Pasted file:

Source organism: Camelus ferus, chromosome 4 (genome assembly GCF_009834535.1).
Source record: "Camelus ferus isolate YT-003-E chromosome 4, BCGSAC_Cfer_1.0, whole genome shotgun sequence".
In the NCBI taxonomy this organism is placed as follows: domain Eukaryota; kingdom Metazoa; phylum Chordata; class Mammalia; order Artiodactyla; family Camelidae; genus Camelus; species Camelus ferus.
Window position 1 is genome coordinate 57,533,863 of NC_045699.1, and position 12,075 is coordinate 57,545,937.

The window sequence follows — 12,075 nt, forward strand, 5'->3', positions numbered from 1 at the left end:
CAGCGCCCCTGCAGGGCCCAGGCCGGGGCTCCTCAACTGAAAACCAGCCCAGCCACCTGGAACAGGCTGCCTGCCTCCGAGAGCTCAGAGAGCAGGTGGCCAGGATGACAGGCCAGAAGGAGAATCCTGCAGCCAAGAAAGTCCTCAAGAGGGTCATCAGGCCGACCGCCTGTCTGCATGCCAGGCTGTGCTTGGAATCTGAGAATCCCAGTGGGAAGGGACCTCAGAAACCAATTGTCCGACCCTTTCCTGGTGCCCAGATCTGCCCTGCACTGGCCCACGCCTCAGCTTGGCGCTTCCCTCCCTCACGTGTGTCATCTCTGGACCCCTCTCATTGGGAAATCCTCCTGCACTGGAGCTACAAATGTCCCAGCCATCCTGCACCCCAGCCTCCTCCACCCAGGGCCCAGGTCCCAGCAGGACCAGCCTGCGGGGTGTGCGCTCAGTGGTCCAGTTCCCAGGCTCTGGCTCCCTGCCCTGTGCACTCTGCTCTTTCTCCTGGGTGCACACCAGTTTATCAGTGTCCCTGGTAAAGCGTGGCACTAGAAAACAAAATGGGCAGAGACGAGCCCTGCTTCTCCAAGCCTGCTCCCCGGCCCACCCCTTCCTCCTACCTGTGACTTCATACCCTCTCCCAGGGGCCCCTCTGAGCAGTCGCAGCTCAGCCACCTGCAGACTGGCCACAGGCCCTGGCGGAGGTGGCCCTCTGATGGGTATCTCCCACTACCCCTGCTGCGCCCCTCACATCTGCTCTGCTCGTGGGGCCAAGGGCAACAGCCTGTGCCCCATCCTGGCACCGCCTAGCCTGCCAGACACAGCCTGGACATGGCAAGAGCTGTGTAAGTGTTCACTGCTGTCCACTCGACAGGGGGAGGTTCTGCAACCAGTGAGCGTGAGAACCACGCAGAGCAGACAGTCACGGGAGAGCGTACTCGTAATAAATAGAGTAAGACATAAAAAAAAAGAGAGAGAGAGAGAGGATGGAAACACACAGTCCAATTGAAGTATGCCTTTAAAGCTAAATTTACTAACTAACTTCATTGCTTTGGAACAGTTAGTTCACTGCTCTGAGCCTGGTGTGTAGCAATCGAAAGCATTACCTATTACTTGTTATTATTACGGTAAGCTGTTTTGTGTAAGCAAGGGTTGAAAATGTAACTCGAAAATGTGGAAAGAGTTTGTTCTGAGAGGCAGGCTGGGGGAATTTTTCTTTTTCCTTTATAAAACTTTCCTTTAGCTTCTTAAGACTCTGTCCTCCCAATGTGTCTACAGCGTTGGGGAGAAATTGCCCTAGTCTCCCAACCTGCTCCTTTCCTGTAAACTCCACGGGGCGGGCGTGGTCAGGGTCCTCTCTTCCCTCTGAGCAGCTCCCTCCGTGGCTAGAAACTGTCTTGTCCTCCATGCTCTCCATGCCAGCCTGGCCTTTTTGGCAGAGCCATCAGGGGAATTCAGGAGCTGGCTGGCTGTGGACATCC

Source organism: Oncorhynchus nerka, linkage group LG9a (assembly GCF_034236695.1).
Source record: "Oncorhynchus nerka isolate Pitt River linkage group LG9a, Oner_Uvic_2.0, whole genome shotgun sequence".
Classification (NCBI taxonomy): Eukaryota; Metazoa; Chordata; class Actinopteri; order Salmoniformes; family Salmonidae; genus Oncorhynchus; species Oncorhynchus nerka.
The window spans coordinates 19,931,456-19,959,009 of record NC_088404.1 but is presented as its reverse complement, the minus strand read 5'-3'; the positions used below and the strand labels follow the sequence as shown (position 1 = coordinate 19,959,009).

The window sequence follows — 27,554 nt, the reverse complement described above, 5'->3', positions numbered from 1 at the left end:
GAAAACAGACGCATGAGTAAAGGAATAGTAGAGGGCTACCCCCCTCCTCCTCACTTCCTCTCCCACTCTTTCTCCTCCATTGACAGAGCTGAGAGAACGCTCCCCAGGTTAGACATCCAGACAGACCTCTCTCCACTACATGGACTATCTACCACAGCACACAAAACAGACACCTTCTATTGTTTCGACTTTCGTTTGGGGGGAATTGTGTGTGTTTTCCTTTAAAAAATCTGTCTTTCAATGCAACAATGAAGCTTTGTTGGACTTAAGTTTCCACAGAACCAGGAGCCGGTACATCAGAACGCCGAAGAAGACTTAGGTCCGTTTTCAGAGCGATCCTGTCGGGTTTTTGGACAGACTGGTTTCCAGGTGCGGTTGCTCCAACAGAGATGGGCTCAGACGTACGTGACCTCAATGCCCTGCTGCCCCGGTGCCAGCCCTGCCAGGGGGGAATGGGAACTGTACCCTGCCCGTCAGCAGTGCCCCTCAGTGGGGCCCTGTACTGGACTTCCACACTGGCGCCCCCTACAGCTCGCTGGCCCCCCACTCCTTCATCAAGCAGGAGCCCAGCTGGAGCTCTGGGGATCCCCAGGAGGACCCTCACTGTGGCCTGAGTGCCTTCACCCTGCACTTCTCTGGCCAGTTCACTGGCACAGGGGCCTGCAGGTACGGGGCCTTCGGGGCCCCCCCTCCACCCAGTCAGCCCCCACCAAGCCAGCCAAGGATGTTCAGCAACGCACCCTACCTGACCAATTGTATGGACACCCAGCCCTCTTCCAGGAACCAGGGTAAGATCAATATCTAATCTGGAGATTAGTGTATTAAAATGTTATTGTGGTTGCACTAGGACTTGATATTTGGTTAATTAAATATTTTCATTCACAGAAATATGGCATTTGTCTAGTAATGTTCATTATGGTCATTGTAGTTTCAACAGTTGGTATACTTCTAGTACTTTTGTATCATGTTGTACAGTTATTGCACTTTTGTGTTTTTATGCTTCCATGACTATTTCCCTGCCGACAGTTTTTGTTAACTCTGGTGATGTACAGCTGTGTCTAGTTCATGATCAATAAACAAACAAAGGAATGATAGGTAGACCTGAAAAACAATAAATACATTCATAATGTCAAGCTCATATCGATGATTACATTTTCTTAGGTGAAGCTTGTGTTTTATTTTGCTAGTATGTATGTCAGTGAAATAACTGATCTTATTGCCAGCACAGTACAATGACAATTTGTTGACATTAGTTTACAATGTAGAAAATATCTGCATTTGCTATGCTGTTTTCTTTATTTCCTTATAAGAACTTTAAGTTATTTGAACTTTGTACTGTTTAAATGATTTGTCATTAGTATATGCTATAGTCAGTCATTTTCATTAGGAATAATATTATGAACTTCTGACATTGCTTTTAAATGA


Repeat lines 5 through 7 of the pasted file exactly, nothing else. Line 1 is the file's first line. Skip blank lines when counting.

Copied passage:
The window sequence follows — 12,075 nt, forward strand, 5'->3', positions numbered from 1 at the left end:
CAGCGCCCCTGCAGGGCCCAGGCCGGGGCTCCTCAACTGAAAACCAGCCCAGCCACCTGGAACAGGCTGCCTGCCTCCGAGAGCTCAGAGAGCAGGTGGCCAGGATGACAGGCCAGAAGGAGAATCCTGCAGCCAAGAAAGTCCTCAAGAGGGTCATCAGGCCGACCGCCTGTCTGCATGCCAGGCTGTGCTTGGAATCTGAGAATCCCAGTGGGAAGGGACCTCAGAAACCAATTGTCCGACCCTTTCCTGGTGCCCAGATCTGCCCTGCACTGGCCCACGCCTCAGCTTGGCGCTTCCCTCCCTCACGTGTGTCATCTCTGGACCCCTCTCATTGGGAAATCCTCCTGCACTGGAGCTACAAATGTCCCAGCCATCCTGCACCCCAGCCTCCTCCACCCAGGGCCCAGGTCCCAGCAGGACCAGCCTGCGGGGTGTGCGCTCAGTGGTCCAGTTCCCAGGCTCTGGCTCCCTGCCCTGTGCACTCTGCTCTTTCTCCTGGGTGCACACCAGTTTATCAGTGTCCCTGGTAAAGCGTGGCACTAGAAAACAAAATGGGCAGAGACGAGCCCTGCTTCTCCAAGCCTGCTCCCCGGCCCACCCCTTCCTCCTACCTGTGACTTCATACCCTCTCCCAGGGGCCCCTCTGAGCAGTCGCAGCTCAGCCACCTGCAGACTGGCCACAGGCCCTGGCGGAGGTGGCCCTCTGATGGGTATCTCCCACTACCCCTGCTGCGCCCCTCACATCTGCTCTGCTCGTGGGGCCAAGGGCAACAGCCTGTGCCCCATCCTGGCACCGCCTAGCCTGCCAGACACAGCCTGGACATGGCAAGAGCTGTGTAAGTGTTCACTGCTGTCCACTCGACAGGGGGAGGTTCTGCAACCAGTGAGCGTGAGAACCACGCAGAGCAGACAGTCACGGGAGAGCGTACTCGTAATAAATAGAGTAAGACATAAAAAAAAAGAGAGAGAGAGAGAGGATGGAAACACACAGTCCAATTGAAGTATGCCTTTAAAGCTAAATTTACTAACTAACTTCATTGCTTTGGAACAGTTAGTTCACTGCTCTGAGCCTGGTGTGTAGCAATCGAAAGCATTACCTATTACTTGTTATTATTACGGTAAGCTGTTTTGTGTAAGCAAGGGTTGAAAATGTAACTCGAAAATGTGGAAAGAGTTTGTTCTGAGAGGCAGGCTGGGGGAATTTTTCTTTTTCCTTTATAAAACTTTCCTTTAGCTTCTTAAGACTCTGTCCTCCCAATGTGTCTACAGCGTTGGGGAGAAATTGCCCTAGTCTCCCAACCTGCTCCTTTCCTGTAAACTCCACGGGGCGGGCGTGGTCAGGGTCCTCTCTTCCCTCTGAGCAGCTCCCTCCGTGGCTAGAAACTGTCTTGTCCTCCATGCTCTCCATGCCAGCCTGGCCTTTTTGGCAGAGCCATCAGGGGAATTCAGGAGCTGGCTGGCTGTGGACATCC

Source organism: Oncorhynchus nerka, linkage group LG9a (assembly GCF_034236695.1).